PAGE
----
Last edited by usually_quiet; 20th Jul 2019 at 14:08.Ignore list: hello_hello, tried, TechLord
So your recommendation is that I do DV firewire transfer from Sony DCR-PC10 to desktop. How exactly would I go about doing this? Is there a software you recommend, will the computer just recognize that an input is coming as soon as I hit play on the tape inside the handycam?
Oh. There is one other rather pertinent thing.
The issue may not be the VidBox but could even be your own PC. Were you capturing from the camera via the box to a single HDD - your only HDD ?
Capturing to the HDD that contains your OS should only be a last resort since the OS is writing to the drive at the same time as you try to write the captured video - possible result is dropped frames or jerks at the point of viewing. If you only have one HDD invest in a second one and capture to that. It may be the only thing you need to do.
Whilst it is easy to write this now since you bought this VIDBOX from Amazon you should have read the user reviews first.
Several describe exact the same issues you are experiencing with it. So not only over-priced but not fit for purpose.
WinDV is good but I'm not sure if it control your camcorder, It might if you hit capture button and the camcorder will start playing back the tape, It has been a while since I used it. If you want full control of your camcorder try ScenalyzerLive.
DV is streamed and stored on the hard drive in real time bit by bit, kind of like a CD from a coaxial connection to computer. If you hit "start capture" a file is created on your hard drive and when you hit stop the file is finalized, Advanced software like Adobe premiere can detect scenes based on the tape timecode and create separate files for each scene.
DV is lossy in nature, It is an AVI video file compressed at around 25MB/s but when using a firewire you are not loosing anything that was on tape.
The Syba card requires a PCI-e slot of any sort. It can't be installed in a PCI slot. If a PCI slot is the only slot available, then we'll need to find a different card.
If it's needed, the Syba card also has a Molex connector for supplying power, which would connect to a Molex plug on your computer's power supply. Some devices do draw power from their firewire connection but I don't know if the Molex power connection is required for connecting a camera. Someone else should know.
People here usually suggest WinDV or Scenalyzer for DV file transfers, which will be identical to the file stored on the tape.Ignore list: hello_hello, tried, TechLord
Camcorders use a 4 pin firewire so no power pin required since the camcorder has its own power supply. Me too I'm not familiar with desktop firewire expansion cards, I have a Sony laptop with a factory 4 pin iLink (firewire) port. If using a firewire card you need a firewire cable that is 4 pin on one end and 6 pin on the other end.
I doubt if the OP actually meant the legacy type PCI slot for a new build PC.
No. You would not be ridiculed for your lack of knowledge. The whole purpose of the forum is to help. We all have to learn and we never stop learning.
I am not so technically minded as to appreciate how VHS is stored on tape whereas digital is a series of 0's and 1's. But your method was not a fully digital transfer. By using the AV socket on the camera it was already analog just like VHS but at a higher quality and the capture transcoded that back to digital but not in it's original form.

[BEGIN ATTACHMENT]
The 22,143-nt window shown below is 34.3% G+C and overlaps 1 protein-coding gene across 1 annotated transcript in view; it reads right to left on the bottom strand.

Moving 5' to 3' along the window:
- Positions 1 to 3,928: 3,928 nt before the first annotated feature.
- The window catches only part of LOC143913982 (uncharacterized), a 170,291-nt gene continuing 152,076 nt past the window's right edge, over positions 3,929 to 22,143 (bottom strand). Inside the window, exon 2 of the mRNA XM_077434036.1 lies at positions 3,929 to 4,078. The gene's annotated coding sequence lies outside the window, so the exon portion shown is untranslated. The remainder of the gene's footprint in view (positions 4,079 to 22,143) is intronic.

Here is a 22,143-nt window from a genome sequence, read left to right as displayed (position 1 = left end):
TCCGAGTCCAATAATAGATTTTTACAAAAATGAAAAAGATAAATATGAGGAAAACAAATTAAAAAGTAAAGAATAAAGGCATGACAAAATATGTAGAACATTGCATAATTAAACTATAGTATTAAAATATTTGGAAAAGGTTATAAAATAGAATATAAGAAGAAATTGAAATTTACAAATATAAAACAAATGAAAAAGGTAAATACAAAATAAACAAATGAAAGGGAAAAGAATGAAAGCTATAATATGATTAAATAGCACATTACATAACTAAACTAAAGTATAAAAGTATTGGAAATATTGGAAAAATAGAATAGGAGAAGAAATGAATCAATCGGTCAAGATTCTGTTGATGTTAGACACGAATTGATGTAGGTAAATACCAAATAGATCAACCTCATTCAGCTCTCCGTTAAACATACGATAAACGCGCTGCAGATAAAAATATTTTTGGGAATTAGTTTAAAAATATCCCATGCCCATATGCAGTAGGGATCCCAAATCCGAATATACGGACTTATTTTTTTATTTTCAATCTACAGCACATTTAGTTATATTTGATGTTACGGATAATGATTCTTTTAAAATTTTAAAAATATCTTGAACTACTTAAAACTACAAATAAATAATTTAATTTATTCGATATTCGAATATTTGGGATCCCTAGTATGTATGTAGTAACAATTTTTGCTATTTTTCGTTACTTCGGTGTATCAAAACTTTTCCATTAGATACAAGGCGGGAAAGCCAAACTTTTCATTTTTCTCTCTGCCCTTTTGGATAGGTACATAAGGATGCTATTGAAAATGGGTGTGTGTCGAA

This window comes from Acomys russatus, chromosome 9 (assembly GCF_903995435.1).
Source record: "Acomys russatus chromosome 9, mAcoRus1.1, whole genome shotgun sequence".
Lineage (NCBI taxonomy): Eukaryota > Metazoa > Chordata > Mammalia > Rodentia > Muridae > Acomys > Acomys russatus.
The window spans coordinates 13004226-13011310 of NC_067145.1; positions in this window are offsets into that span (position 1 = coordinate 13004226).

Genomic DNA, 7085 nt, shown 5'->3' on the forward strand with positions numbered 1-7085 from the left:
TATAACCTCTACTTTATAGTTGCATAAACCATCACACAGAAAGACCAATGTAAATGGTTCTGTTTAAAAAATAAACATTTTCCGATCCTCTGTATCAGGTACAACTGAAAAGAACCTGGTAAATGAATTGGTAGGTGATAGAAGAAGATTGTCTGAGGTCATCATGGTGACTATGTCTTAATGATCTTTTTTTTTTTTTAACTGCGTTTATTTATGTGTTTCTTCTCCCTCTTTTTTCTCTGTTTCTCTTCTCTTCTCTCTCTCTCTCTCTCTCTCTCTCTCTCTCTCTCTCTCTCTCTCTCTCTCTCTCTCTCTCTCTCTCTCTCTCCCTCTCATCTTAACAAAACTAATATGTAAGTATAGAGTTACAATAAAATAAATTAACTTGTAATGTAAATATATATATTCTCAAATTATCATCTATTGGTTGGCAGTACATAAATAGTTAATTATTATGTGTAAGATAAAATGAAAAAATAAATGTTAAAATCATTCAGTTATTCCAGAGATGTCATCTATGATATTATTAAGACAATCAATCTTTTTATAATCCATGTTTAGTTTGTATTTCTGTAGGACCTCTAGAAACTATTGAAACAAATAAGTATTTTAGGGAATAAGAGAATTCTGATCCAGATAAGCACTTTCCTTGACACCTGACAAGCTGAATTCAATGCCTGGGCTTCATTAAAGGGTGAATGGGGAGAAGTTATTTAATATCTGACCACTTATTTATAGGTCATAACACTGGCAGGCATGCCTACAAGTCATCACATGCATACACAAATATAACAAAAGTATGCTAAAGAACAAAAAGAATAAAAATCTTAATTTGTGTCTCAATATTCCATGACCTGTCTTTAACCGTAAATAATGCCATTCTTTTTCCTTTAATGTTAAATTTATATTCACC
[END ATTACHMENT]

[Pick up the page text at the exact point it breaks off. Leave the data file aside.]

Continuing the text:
I do not think that WinDV has any way to control the camera. But it should recognise the camera as a valid device when it is switched on BEFORE starting WinDV. You hit play and then hit record on WinDV (or even the other way if you want a short blank leader) (having made some capture settings before hand)
Here's what my MOBO has as far as PCIe:
2 x PCIe 3.0 x 16 (CPU)
1 x PCIe 3.0 x 16 (PCH, at x4 mode)
3 x PCIe 3.0 x 1 (PCH)
The SONY DCR-PC10 has a DVI in/out on the front of the unit that looks to be 4 pin. Most Firewire cables I have seen are 4pin and 9pin, and most the ones I've seen here today are 9pin for the 1394b...?
Think you are mistaken.
A standard firewire cable is 4-pin one end (the camera) and 6-pin for the PC card. You need not concern yourself with the faster firewire 800 which is a 9-pin connector.
This info was already quoted in reply #18 and I just repeat it for clarity.
A little bed time reading
Ignore list: hello_hello, tried, TechLord
Ignore list: hello_hello, tried, TechLord
UPDATE: A little follow up for those on this thread who helped me out or anyone who stumbles on this thread in the future looking for a fix.
I have it working like a charm at present.
I purchased this card: Syba SY-PEX30016 3 Port IEEE 1394
And this FireWire cable: RocketBus 4-Pin to 6-Pin
Both from amazon.
I installed the FireWire card on an Asus z390 Mobo, I downloaded WindDV, I opened WinDV plugged Sony PCR-DC10 into computer via FireWire, WinDV detected that there was a device plugged in. Then I clicked capture in WinDV, began playback of tape on the handycam controls, and WinDV saved an avi file for each record/stop moment on the tape (average of 30-60 field per tape; total 13Gb per tape). Beautiful playback of video comparatively, as there is no loss in quality. No legacy drivers were installed to make this process work, it was very plug and play.
Many thanks to all on this thread who helped me out.
I do have one more question: I love that each time stamp is a different avi file as I will now easily be able to edit the video and combine as I like, especially in creating “chapters” for a dvd application, but many of the files are only short snippets that are 10-20sec long. Is there a software that anyone recommends that combines multiple avi files into a singular avi file with no compression/loss of quality? For one storage/backup application I’d like to combine all avi files into a singular avi file for each tape (all 63 min off one tape), thanks again!